My Ferry Has Been Cancelled. What Are My Rights?

21st August 2020 by admin

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As part of the fallout from Covid-19 a number of ferry journeys to the Continent have been cancelled. If this has occurred to you your rights are determined by EU Regulation No 1177/2010 which, despite Brexit, is still part of UK law with only minor, inconsequential, amendments.

As far as cancellation is concerned the Regulation provides that you must be informed of the cancellation as soon as reasonably possible. Then, if the cancellation will involve a delay of more than 90 minutes, you must be offered the option of either:

If you choose re-routing but this involves the need for overnight accommodation the ferry company must provide this for you for up to three nights but the cost will be limited to £70 per night. You are also entitled to snacks, meals and refreshments in reasonable relation to your waiting time in addition to the accommodation.

If you decide not to go for re-routing and opt for a refund you are not obliged to take vouchers. You are entitled to a cash refund which must be paid within seven days. You can of course accept a voucher if you wish.

You are also entitled to compensation while waiting for the re-routing on a scale related to the price of the ticket and the length of the delay. You will get 25% of the ticket price for a delay of at least:

  1. 1 hour in the case of a scheduled journey of up to 4 hours;
  2. 2 hours in the case of a scheduled journey of more than 4 hours, but not exceeding 8 hours;
  3. 3 hours in the case of a scheduled journey of more than 8 hours, but not exceeding 24 hours; or
  4. 6 hours in the case of a scheduled journey of more than 24 hours.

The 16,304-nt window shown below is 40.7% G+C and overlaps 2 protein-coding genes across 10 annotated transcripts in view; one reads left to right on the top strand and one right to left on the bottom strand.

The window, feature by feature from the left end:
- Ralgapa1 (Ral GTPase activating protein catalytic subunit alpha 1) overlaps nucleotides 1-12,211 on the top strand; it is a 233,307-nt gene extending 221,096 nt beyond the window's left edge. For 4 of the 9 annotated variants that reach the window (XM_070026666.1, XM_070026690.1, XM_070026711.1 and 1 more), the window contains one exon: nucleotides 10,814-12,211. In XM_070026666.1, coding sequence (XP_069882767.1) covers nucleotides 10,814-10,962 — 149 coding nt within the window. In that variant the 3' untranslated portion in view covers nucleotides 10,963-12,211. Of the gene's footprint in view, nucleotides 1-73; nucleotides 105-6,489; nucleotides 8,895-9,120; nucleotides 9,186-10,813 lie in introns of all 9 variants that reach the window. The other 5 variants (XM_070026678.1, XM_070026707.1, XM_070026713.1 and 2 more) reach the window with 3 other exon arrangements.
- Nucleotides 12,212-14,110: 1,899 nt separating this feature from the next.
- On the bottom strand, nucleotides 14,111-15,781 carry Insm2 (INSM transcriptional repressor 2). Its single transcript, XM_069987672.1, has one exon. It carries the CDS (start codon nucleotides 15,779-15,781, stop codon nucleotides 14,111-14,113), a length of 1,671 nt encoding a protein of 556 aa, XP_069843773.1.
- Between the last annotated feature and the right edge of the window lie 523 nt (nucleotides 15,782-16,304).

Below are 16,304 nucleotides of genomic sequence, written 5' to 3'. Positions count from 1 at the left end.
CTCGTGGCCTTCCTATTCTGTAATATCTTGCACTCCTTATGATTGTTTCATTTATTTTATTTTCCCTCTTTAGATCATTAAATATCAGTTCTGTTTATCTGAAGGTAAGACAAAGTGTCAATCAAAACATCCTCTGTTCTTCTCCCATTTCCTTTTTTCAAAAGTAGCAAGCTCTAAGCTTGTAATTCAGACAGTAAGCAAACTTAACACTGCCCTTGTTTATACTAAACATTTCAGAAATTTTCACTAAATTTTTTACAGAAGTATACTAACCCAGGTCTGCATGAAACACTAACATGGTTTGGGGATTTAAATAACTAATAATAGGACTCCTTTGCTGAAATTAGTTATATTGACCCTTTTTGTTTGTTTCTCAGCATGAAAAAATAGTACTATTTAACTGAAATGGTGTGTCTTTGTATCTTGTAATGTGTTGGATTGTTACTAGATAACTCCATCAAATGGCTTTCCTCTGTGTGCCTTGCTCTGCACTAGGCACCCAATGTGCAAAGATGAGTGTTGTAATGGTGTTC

If the delay exceeds double the time set out in points (a) to (d), you are entitled to 50% of the ticket price.

However you will not get this compensation if the cancellation is caused by weather conditions endangering the safe operation of the ship or by extraordinary circumstances hindering the performance of the service.

This raises the question of whether Covid-19 amounts to ‘extraordinary circumstances’. Ultimately this is a question which can only be answered by a court but if the ferry company is merely reducing the number of its services and other ferry companies are still running services on the same route it would appear that the reason for the cancellation is for commercial reasons. The service can still be performed. Governments on either side of the Channel have not made it illegal to run the service.

But what of the family who are taking the (fictitious) ferry from say Edinburgh to Santander and the sailing is cancelled for a week? To get to Spain they will now have to drive to Dover in a hire car and then drive down through France. This will necessitate at least two nights overnight accommodation and the loss of two nights pre-paid accommodation in Spain and two days pre-paid car rental. The refund of the price of the ticket will not cover these extra costs. Can these consequential losses be recovered over and above the refund of the ticket price?

The Regulation does say that there is nothing in the Regulation to prevent you claiming for this under English law. A successful claim will depend upon:

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